Wisconsin to open up COVID-19 vaccinations to more groups around March 1
MADISON, Wis. (WBAY) - More Wisconsin residents will be eligible for the COVID-19 vaccine around March 1.
This is the last phase of the 1B group. The state has announced plans to expand vaccinations to the following people:
- Education and child care
- People enrolled in Medicaid long-term care programs (IRIS; Family Care; Katie Beckett and Children’s Long Term Care Waiver-depending on age eligibility)
- Some public-facing essential workers (Retail food workers, grocery store workers, convenience store workers, gas station workers that sell groceries; public transit; 911 operators; agriculture: farmers and farm workers, livestock breeders, livestock veterinarians, insemination providers, farm labor contractors, crop support providers; food production and processing plant employees; hunger relief; utility and communications infrastructure)
- Non-frontline health care essential workers
- Residents in congregate living settings (Employer-based; housing serving the elderly and those with disabilities; shelters for the homeless and those who need refuge; transitional housing; people in jails, prisons and transitional housing)
- FULL LIST: https://www.dhs.wisconsin.gov/publications/p02899.pdf
- Track Wisconsin COVID-19 vaccine numbers: https://www.dhs.wisconsin.gov/covid-19/vaccine-data.htm
- Guide to scheduling a vaccine appointment: https://bit.ly/3ce2uYs
“We’re going to keep getting shots in arms as quickly as possible and as soon we have vaccines available,” said Gov. Tony Evers. “In the meantime, we have to continue working together to prevent the spread of this virus by wearing face coverings and limiting gatherings with others while we vaccinate folks across our state.”
The state says March 1 is a tentative start date. It all depends on how many vaccines the federal government sends to Wisconsin.
If we get more supply, the state could open up these vaccinations before March 1. If we get less supply, those vaccinations could take longer.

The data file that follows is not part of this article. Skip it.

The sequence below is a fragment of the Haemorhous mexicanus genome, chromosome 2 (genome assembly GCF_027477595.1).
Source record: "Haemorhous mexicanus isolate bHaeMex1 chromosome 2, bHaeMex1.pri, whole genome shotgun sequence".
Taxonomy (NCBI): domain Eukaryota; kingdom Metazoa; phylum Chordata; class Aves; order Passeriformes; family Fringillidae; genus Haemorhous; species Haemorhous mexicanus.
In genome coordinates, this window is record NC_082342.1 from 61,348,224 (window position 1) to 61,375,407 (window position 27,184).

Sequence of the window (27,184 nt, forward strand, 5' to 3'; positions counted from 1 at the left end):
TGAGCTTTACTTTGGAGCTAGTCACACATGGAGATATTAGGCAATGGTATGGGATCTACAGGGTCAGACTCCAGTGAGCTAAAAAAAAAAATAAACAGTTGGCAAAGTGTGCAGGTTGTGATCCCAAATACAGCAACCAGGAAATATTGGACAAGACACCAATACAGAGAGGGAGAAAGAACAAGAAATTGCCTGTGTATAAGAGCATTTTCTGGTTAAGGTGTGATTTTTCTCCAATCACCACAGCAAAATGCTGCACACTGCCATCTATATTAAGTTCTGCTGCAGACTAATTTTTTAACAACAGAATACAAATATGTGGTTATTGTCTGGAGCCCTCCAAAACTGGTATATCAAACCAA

Wisconsin receives about 70,000 vaccine doses from the federal government each week.
“I know everyone is eager to get protected from COVID-19. With the current allocation from the federal government, it will take considerable time until we have enough vaccine for everyone,” said DHS Interim Secretary Karen Timberlake. “Until then, we have tools available right now to help slow the spread. By continuing to stay home, wearing a mask, physical distancing, and quarantining if you are feeling ill—you are helping to protect yourself and your neighbors. And these practices are critical to our vaccination program.”
The state started vaccinating Wisconsin’s 700,000 population of residents 65-and-older this week.
If supply is constrained, the state would prioritize people in these groups who are at risk of severe illness from a COVID-19 infection.
● Black, Latinx, Native American
● Socioeconomic vulnerability
● Cancer (active)
● Chronic kidney disease
● Chronic lung disease, such as chronic obstructive pulmonary disease (COPD)
● Chronic metabolic disease
● Heart conditions, such as cardiovascular disease, heart failure, coronary artery disease, or cardiomyopathies
● Immunocompromised conditions
● Solid organ transplant resulting in immunocompromised state
● Obesity (body mass index (BMI) of 30 kg/m2 or higher)
● Sickle cell disease
● Intellectual or developmental disability
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